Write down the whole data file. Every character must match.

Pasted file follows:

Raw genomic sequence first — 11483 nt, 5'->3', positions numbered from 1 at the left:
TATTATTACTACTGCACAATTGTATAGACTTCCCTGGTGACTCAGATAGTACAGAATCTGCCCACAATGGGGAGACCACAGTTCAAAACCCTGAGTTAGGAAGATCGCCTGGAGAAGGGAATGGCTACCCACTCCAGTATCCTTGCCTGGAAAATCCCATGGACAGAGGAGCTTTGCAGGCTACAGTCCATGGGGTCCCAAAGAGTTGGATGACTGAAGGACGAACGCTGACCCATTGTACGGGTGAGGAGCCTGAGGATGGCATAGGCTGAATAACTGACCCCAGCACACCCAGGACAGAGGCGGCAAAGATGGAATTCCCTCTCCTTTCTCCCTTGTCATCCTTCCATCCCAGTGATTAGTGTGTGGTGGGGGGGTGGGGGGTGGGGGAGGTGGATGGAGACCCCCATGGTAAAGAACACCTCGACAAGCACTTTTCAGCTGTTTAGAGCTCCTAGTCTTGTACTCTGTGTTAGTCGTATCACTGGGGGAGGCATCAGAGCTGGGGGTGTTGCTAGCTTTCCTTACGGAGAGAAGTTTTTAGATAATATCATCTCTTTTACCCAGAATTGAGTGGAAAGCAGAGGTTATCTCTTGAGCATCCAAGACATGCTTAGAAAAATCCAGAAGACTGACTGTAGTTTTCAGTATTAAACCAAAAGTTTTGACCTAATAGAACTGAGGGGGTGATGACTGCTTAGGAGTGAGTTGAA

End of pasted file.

Raw genomic sequence first — 11483 nt, 5'->3', positions numbered from 1 at the left:
TATTATTACTACTGCACAATTGTATAGACTTCCCTGGTGACTCAGATAGTACAGAATCTGCCCACAATGGGGAGACCACAGTTCAAAACCCTGAGTTAGGAAGATCGCCTGGAGAAGGGAATGGCTACCCACTCCAGTATCCTTGCCTGGAAAATCCCATGGACAGAGGAGCTTTGCAGGCTACAGTCCATGGGGTCCCAAAGAGTTGGATGACTGAAGGACGAACGCTGACCCATTGTACGGGTGAGGAGCCTGAGGATGGCATAGGCTGAATAACTGACCCCAGCACACCCAGGACAGAGGCGGCAAAGATGGAATTCCCTCTCCTTTCTCCCTTGTCATCCTTCCATCCCAGTGATTAGTGTGTGGTGGGGGGGTGGGGGGTGGGGGAGGTGGATGGAGACCCCCATGGTAAAGAACACCTCGACAAGCACTTTTCAGCTGTTTAGAGCTCCTAGTCTTGTACTCTGTGTTAGTCGTATCACTGGGGGAGGCATCAGAGCTGGGGGTGTTGCTAGCTTTCCTTACGGAGAGAAGTTTTTAGATAATATCATCTCTTTTACCCAGAATTGAGTGGAAAGCAGAGGTTATCTCTTGAGCATCCAAGACATGCTTAGAAAAATCCAGAAGACTGACTGTAGTTTTCAGTATTAAACCAAAAGTTTTGACCTAATAGAACTGAGGGGGTGATGACTGCTTAGGAGTGAGTTGAA